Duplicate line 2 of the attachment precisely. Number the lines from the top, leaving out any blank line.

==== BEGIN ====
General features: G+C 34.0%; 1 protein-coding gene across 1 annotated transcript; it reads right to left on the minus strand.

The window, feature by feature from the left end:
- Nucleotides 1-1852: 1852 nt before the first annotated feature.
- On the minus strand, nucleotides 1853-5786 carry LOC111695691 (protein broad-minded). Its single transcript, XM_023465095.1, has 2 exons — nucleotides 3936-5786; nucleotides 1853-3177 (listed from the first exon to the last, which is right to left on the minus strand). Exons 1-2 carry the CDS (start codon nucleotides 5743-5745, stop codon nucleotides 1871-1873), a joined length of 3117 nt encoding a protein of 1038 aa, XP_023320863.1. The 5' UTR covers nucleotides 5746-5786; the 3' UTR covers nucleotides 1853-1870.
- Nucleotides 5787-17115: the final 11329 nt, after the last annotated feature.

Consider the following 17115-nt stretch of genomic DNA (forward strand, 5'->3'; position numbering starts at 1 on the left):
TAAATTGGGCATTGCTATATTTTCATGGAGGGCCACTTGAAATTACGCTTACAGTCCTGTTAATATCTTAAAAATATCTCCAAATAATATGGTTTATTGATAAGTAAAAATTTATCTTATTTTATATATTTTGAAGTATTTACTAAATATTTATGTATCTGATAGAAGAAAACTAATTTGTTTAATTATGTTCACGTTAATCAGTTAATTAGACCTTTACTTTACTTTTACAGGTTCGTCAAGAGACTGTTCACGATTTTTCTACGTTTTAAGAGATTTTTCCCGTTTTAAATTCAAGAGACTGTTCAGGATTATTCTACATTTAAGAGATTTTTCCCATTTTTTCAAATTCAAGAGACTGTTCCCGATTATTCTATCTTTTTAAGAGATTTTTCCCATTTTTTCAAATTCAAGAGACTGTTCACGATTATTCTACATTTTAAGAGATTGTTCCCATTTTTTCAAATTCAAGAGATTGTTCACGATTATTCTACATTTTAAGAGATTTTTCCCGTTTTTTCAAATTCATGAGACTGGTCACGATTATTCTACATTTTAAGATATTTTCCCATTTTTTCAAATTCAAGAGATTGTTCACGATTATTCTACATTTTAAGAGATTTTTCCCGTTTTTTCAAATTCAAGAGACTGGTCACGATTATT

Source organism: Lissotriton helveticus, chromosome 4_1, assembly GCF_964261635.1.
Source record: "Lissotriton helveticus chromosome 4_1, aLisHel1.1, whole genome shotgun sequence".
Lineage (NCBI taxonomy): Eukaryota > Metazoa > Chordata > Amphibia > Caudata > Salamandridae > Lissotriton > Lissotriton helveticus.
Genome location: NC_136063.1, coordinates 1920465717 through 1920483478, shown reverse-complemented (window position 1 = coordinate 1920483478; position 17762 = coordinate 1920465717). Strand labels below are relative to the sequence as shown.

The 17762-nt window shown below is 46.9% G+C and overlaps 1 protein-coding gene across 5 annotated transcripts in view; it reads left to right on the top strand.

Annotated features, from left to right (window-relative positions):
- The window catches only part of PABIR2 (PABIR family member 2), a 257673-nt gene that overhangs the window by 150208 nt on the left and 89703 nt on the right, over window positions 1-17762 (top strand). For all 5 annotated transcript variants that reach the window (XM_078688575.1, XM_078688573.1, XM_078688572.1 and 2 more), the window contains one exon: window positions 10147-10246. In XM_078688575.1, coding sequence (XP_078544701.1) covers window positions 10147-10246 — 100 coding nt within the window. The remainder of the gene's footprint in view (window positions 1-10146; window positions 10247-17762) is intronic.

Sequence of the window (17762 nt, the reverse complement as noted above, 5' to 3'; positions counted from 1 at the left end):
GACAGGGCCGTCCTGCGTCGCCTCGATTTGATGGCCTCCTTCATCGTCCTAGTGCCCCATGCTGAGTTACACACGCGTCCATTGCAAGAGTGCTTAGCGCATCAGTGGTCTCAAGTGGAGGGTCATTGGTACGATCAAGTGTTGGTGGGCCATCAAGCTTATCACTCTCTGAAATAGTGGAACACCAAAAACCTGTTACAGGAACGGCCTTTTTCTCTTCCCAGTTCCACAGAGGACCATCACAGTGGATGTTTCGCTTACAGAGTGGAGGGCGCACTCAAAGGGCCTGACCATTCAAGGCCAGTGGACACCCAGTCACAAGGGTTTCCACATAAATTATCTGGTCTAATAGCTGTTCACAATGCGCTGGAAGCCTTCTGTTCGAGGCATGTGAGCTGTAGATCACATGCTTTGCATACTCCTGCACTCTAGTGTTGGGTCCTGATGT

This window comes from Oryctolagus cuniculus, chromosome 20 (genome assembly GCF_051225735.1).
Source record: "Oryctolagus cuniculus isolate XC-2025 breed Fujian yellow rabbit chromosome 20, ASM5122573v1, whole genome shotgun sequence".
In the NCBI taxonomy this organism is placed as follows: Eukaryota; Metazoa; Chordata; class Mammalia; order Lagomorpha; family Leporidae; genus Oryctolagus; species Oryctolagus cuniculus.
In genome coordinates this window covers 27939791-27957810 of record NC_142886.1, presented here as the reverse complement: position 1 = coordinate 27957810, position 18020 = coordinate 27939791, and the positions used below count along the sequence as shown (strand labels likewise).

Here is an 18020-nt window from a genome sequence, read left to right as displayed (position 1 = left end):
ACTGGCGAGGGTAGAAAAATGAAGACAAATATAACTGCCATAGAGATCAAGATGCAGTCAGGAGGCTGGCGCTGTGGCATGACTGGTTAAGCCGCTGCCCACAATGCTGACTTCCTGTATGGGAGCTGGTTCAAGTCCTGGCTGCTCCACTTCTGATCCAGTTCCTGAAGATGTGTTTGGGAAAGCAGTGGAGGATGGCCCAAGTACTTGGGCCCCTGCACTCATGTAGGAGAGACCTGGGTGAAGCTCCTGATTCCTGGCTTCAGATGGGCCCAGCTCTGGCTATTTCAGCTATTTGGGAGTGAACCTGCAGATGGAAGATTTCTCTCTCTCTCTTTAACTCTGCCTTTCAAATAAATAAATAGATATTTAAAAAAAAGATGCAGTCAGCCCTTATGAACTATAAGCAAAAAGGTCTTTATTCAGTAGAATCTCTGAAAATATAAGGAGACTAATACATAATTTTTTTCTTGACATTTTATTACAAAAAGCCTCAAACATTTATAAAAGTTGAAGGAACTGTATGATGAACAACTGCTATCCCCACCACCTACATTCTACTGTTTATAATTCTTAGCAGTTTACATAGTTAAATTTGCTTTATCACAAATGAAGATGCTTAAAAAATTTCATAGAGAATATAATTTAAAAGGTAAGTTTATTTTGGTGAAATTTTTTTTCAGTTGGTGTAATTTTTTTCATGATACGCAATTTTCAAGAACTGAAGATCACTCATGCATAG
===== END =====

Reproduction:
The window, feature by feature from the left end: